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Dec. 17, 2013/For Immediate Release, high res. photo available

Media Contact: Lauren Whitaker, 336-734-2891, whitakerl@uncsa.edu

 

UNCSA MOURNS LOSS OF BOARD OF VISITORS MEMBER BENJAMIN WARD  

‘Music is at the very core of who I am,’ said concert pianist and Duke University professor


WINSTON-SALEM – The University of North Carolina School of the Arts (UNCSA) community mourns the loss of Benjamin F. Ward, Jr., a beloved member of its Board of Visitors. Ward, an adjunct associate professor of philosophy and associate dean for the faculty program at Duke University, died Saturday at Duke University Hospital in Durham. He was 65.

“The School of the Arts and all who love music have lost a great friend,” said UNCSA Interim Chancellor James Moeser.

A concert pianist, Ward performed for the last time in UNCSA’s Watson Hall in October 2013, said Music Dean Wade Weast. “I invited him to perform with our string faculty in an open reading of the Brahms F minor Piano Quintet and the Mozart G minor Piano Quartet for an invited audience of friends and students,” Weast said.

Moeser recalled his conversation with Ward that evening. “It is one that I shall always remember,” Moeser said. “Ben’s love of music was infectious.  His personality was incandescent, even though his body was already ravaged by cancer. His spirit was strong.”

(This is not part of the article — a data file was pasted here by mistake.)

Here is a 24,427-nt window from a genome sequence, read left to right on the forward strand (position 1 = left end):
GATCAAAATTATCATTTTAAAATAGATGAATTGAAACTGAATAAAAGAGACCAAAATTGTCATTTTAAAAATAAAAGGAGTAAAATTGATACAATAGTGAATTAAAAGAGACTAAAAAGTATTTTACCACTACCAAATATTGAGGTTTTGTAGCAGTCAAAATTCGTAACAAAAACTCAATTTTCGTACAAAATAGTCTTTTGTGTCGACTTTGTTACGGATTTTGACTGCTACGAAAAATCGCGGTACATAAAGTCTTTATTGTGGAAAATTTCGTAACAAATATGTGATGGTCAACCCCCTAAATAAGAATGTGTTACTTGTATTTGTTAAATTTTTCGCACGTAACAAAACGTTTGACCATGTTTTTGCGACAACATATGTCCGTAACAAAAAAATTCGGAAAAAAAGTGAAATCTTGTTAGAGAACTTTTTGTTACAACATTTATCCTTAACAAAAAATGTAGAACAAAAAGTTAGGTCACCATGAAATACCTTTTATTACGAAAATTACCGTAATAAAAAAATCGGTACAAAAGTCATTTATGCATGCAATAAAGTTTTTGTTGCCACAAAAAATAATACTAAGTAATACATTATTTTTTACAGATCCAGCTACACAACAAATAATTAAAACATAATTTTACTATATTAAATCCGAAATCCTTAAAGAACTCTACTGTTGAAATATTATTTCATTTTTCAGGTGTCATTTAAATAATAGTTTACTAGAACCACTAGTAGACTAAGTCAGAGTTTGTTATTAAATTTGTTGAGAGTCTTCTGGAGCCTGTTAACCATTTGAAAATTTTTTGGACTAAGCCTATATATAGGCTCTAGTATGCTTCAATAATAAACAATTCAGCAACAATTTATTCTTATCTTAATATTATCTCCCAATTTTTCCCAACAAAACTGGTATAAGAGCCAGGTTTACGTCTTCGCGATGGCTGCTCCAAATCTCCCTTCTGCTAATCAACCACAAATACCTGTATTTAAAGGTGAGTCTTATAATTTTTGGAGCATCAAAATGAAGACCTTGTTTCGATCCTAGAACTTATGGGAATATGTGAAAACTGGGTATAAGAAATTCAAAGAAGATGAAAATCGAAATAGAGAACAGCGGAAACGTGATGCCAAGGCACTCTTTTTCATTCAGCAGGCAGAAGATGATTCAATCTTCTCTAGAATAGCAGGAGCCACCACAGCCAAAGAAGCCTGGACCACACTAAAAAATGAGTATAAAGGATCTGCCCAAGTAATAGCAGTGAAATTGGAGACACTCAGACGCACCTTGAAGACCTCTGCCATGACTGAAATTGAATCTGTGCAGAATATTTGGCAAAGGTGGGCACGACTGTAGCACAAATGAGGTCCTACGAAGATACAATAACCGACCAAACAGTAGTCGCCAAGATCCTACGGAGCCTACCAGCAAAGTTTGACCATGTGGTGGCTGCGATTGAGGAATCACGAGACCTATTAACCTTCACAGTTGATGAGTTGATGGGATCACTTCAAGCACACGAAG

Benjamin Ward, seated at piano, performed at UNCSA’s Watson Hall in October 2013, accompanied by faculty artists, from left: Kevin Lawrence, violin; Janet Orenstein, violin; Bailey Gilliam, student page turner; Sheila Browne, viola; and Brooks Whitehouse, cello.

Weast took UNCSA students to Ward’s apartment on the Duke campus to visit and perform on several occasions. “It was a joy to see him light up upon hearing our students talk about their love of music,” Weast said. “His passion for music inspired students to be their very best.

“I will always remember fondly our deep discussions about music and the enthusiasm he had when describing his favorite composers and pieces,” Weast added.

Ward began playing piano at the age of six, performing regularly at the Dexter Avenue Baptist Church in Montgomery, Ala., where Martin Luther King, Jr., was the minister. In 1964, at the age of 10, he performed at a dinner honoring King as recipient of the Nobel Peace Prize. He also played at King’s funeral in 1968.

Ward spoke of his love for music in a 1998 article in the Duke Chronicle: "Music is probably the one thing I could not live without. If I could no longer play or hear others, it would remove a substantial incentive for living. Music is at the very core of who I am."

A private burial service will be held at a later date. A Service of Remembrance is scheduled for 3 p.m. Saturday, Jan. 18, 2014, in Duke Chapel, with a reception following at the Penn Pavilion. Both are located on Duke University’s West Campus in Durham. Written memorials and photographs can be posted to www.benwardtribute.com.

Memorial contributions may be made to The Benjamin F. Ward Endowment for the Arts at Duke University at www.gifts.duke.edu  Click the link that reads:  "Add an unlisted designation" and type in fund code 615-9006.

Gifts may also be made to the Benjamin F. Ward Endowed Fund for Music at www.uncsa.edu/donate.  Please select “Other” for the designation, and type in “Benjamin F. Ward Endowed Fund for Music,” or send your gift to the UNCSA Foundation, 1533 S. Main Street, Winston-Salem, NC 27127.